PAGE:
2Content-Length: 376
3Content-Type: application/json
4X-Remote-Signature: e3f4092f158983aea32ab25f6fecc59f64b26d45fadbed6409893f3a882abef7
5X-Remote-Timestamp: 1677816097219
7{"company_id":"9e88cdac-4e57-46ca-a5a8-580150935cd8","completed_task":{"action":"identity_verification","completed_at":"2023-02-16T07:52:26Z","description":"To help us keep you and our platform safe.","name":"Verify your identity","required":true,"status":"completed"},"employment_id":"b6e66f7c-9026-4afc-9f43-37bb31a8e509","event_type":"employment.onboarding_task.completed"}

From this webhook request, you would need the following:

  • The raw request body:
plain text
1{"company_id":"9e88cdac-4e57-46ca-a5a8-580150935cd8","completed_task":{"action":"identity_verification","completed_at":"2023-02-16T07:52:26Z","description":"To help us keep you and our platform safe.","name":"Verify your identity","required":true,"status":"completed"},"employment_id":"b6e66f7c-9026-4afc-9f43-37bb31a8e509","event_type":"employment.onboarding_task.completed"}
It’s important that the raw request is unformatted. Otherwise, you won’t get the same signature as the one Remote sends you. One way to ensure you’re using the raw request body is to compare its length to the Content-Length header. If they match, then you have the right data for the signature.
  • The X-Remote-Timestamp: 1677816097219
  • The X-Remote-Signature:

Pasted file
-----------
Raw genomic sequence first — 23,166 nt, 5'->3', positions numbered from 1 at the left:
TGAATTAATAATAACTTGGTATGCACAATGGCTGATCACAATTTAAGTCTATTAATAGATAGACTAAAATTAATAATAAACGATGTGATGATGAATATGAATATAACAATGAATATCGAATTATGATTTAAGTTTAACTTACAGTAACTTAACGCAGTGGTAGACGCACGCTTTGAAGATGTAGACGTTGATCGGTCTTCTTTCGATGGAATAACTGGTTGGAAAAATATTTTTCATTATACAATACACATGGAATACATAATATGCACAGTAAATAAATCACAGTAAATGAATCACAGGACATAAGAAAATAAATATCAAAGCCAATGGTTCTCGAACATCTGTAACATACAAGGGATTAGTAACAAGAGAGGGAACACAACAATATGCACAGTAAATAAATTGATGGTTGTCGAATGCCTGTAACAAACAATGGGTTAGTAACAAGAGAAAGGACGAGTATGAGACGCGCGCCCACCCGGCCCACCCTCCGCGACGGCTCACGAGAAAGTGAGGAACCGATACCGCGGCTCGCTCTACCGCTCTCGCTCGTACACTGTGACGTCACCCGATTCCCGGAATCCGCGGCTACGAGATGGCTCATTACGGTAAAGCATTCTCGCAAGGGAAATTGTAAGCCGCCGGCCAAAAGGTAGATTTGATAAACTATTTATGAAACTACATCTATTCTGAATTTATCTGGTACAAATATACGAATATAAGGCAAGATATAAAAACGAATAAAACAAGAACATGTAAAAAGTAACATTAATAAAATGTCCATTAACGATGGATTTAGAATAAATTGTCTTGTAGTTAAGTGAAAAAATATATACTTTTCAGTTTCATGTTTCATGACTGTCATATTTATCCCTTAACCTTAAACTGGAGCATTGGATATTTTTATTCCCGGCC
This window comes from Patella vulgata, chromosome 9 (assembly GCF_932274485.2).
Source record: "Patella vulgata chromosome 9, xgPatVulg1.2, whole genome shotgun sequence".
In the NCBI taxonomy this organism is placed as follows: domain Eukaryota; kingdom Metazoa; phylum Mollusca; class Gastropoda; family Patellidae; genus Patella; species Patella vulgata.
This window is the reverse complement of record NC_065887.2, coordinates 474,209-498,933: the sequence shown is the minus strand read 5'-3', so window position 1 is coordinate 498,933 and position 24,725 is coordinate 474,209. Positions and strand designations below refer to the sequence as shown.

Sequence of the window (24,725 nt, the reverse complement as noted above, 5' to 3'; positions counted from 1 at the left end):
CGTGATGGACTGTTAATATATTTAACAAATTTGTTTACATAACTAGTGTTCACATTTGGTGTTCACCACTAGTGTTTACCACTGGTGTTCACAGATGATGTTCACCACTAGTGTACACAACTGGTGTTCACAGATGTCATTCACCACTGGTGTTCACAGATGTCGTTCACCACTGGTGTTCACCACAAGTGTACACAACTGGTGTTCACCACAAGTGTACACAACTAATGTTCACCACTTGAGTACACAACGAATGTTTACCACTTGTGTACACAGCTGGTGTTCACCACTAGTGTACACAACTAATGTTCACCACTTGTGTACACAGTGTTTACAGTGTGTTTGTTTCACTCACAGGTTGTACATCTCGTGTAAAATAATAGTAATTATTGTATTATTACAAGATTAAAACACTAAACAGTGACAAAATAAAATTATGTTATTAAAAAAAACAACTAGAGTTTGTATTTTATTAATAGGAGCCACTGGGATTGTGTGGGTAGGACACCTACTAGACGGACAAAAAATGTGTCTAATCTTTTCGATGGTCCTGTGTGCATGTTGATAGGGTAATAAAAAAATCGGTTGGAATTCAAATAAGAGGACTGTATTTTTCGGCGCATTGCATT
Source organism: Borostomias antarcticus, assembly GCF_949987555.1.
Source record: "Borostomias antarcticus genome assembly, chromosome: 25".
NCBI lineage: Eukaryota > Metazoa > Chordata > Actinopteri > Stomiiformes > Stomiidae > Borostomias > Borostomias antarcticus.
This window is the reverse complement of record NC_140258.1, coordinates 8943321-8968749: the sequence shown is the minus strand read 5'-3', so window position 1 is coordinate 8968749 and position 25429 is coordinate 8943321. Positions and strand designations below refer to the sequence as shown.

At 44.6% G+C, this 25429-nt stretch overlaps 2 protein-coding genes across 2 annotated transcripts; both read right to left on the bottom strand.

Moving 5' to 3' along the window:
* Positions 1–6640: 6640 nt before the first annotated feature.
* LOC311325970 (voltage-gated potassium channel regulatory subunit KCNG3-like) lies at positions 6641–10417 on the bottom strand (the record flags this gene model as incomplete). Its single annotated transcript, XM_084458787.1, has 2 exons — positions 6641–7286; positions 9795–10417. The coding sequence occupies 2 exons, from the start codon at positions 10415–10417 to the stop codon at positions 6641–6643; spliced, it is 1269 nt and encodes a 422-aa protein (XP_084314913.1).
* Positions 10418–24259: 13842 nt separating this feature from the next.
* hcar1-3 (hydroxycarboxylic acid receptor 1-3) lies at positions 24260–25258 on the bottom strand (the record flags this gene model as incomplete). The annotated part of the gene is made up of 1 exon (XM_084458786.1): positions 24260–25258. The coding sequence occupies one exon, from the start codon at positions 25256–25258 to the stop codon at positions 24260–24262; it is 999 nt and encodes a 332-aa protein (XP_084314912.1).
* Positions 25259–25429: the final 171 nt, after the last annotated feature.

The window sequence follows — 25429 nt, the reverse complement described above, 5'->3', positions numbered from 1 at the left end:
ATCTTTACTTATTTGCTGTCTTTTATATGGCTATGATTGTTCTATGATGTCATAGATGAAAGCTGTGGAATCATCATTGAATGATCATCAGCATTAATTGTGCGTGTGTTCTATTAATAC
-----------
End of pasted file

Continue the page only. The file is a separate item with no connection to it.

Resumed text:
plain text

Now that you have all the required data, you can generate the signature.

Generating and comparing the signature

You can generate the signature and compare it to the one you receive in the X-Remote-Signature header in any programming language that has HMAC libraries. This guide will show you how to do it in Python, using the standard Python libraries.

First, assign all the data you need to variables:

1# Assigned to your webhook callback during registration
2signing_key = "wkyzvs764ifdrpct2naqhksmq4"
4# From the X-Remote-Timestamp header
5timestamp = "1677816097219"
7# From the webhook request you receive
8raw_request_body = '{"company_id":"9e88cdac-4e57-46ca-a5a8-580150935cd8","completed_task":{"action":"identity_verification","completed_at":"2023-02-16T07:52:26Z","description":"To help us keep you and our platform safe.","name":"Verify your identity","required":true,"status":"completed"},"employment_id":"b6e66f7c-9026-4afc-9f43-37bb31a8e509","event_type":"employment.onboarding_task.completed"}'